June 15, 2017
The smartwatch on Mrs. Smith’s wrist could detect when she’s coming down with a cold.
At least that’s what a recent study published in PLOS Biology found.
“We can tell when people get sick, at the earliest possible times, probably even before they realize it,” said the study’s lead author Michael Snyder, a professor and chair of the department of genetics at Stanford University. “These smartwatches pick that up.”
Wearables that continuously monitor body functions like heart rate, skin temperature, blood oxygen levels and physical activity produce reliable data that can establish a person’s physiological baseline and make it easy to detect changes.
“Your car has 400 sensors on it and is always monitoring how it’s performing, and the average human has zero,” Snyder said.
But that’s changing. Instead of using the general population to define a person’s healthy baseline, wearables establish a baseline specific to each person’s body.
“That really is what personalized medicine is all about,” Snyder said. “We all have different resting heart rates, blood oxygen levels and skin temperatures. You have to first define that for each individual when they’re healthy.”
With a steady baseline and continuous monitoring, wearables can immediately detect deviations—and potential illnesses. For example, a severe elevated heart rate over a period of time can indicate an inflammatory disease, as it did for Snyder (who provided samples for the study) when he contracted Lyme disease during the study. The devices can even detect if someone is at risk for type 2 diabetes.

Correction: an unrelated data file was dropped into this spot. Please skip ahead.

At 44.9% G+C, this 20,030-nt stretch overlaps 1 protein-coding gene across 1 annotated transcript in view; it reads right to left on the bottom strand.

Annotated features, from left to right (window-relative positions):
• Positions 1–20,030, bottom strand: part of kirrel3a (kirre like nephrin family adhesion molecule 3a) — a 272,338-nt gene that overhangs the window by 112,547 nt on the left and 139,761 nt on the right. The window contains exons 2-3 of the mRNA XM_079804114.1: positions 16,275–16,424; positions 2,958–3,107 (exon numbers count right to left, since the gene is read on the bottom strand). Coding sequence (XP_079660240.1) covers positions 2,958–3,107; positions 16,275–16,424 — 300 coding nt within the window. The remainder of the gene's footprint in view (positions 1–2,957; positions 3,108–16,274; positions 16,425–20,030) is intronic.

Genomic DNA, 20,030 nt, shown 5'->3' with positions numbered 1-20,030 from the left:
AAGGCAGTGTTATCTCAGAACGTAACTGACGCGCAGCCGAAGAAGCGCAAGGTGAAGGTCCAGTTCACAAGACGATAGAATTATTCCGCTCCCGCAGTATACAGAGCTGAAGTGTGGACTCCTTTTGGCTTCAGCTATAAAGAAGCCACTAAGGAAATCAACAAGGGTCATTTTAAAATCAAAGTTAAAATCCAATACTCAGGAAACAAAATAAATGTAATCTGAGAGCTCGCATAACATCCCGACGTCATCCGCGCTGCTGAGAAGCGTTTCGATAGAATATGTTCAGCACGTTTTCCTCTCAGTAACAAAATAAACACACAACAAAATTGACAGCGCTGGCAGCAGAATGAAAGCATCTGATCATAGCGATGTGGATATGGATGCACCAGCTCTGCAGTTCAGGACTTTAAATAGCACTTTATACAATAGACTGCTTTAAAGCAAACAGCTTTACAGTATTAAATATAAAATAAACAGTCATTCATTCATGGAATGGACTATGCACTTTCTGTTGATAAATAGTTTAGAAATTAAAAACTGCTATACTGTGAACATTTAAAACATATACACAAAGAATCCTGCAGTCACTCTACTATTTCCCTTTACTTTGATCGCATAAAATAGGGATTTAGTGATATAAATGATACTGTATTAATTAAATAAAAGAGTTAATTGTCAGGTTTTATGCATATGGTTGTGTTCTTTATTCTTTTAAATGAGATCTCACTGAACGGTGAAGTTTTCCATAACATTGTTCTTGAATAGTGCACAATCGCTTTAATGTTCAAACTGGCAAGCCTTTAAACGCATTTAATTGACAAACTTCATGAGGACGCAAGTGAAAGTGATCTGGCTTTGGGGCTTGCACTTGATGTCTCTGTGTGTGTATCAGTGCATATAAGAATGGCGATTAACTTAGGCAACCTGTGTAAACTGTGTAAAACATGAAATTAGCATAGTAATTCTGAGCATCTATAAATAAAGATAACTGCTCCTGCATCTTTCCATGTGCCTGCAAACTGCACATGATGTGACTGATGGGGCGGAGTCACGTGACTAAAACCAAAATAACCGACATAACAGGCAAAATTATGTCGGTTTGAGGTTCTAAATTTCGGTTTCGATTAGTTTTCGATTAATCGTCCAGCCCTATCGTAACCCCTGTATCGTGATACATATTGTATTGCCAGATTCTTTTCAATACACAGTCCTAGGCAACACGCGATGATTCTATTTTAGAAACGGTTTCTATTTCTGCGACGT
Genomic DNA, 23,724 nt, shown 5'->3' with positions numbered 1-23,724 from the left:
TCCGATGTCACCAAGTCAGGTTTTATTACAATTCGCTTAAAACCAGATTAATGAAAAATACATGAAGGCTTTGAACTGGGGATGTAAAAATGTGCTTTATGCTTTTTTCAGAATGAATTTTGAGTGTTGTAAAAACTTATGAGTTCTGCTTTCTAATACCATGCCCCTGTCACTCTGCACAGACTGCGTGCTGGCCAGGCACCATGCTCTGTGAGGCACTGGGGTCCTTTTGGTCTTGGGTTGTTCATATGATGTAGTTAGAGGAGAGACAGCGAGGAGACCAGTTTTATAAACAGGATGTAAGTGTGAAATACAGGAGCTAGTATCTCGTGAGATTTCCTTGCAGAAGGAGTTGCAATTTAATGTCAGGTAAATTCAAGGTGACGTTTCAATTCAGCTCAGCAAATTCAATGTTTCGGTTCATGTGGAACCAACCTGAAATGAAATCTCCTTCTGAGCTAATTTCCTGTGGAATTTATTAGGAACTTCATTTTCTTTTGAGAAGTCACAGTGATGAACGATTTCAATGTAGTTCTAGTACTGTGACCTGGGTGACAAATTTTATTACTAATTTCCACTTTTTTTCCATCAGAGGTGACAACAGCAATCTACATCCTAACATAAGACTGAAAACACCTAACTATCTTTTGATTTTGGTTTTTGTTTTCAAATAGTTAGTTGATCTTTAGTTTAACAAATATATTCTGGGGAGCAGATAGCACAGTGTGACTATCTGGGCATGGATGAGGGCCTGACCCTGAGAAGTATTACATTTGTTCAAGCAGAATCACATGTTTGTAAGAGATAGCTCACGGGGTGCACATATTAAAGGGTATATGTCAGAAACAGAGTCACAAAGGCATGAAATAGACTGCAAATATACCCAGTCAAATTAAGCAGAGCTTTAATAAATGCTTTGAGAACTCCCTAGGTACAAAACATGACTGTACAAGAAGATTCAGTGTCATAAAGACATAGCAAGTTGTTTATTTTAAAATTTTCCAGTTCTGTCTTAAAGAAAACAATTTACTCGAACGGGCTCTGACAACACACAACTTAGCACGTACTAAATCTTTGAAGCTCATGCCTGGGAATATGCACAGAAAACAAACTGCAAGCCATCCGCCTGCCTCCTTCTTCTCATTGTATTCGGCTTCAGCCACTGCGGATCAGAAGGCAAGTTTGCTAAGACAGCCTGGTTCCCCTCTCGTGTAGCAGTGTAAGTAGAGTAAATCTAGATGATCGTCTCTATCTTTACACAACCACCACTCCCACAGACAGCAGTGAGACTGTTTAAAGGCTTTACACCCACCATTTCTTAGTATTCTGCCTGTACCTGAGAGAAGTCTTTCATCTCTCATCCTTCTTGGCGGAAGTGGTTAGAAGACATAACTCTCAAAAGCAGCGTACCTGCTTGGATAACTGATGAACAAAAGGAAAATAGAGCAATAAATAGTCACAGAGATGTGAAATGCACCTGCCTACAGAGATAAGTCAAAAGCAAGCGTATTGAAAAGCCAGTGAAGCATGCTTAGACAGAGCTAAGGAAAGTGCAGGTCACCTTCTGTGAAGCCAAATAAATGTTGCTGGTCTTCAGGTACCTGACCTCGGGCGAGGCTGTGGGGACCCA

“It’s the ultimate personalized medicine,” Snyder said. “What was sort of a toy can now become a mainstream health monitor.”
Snyder said the study opens the door for detecting even more diseases, including neurological diseases and Parkinson’s. “I think we’ll wind up using them as measures of illness in a number of different contexts,” he said.
What wearables will mean for patient care and pharmacies depends on the technology itself, its integration with physicians, and the changing regulatory environment.
Wearables may enable pharmacists to better understand the effects of a prescription on a patient in the future. “It’s going to give you instant feedback on your physiology,” Snyder said. “So you’ll know right away if your medication is working.”
They could also potentially improve adherence by alerting patients when they get out of sync or miss a day.
And, wearables could drive more over-the-counter (OTC) sales as people who suspect an oncoming cold purchase OTC remedies to combat it.
As pharmacists fight for provider status, it’s possible they could eventually monitor patients’ health remotely, or directly download the data at the pharmacy. “Information can go in your smartphone,” Snyder said, “so in principle, you can share the information with all the relevant people.”
Most importantly, the technology puts patients in better control of their health. “I don’t think any doctor can understand you the way you understand you,” Snyder said. “It’s a good thing to empower people to take charge of their health.”
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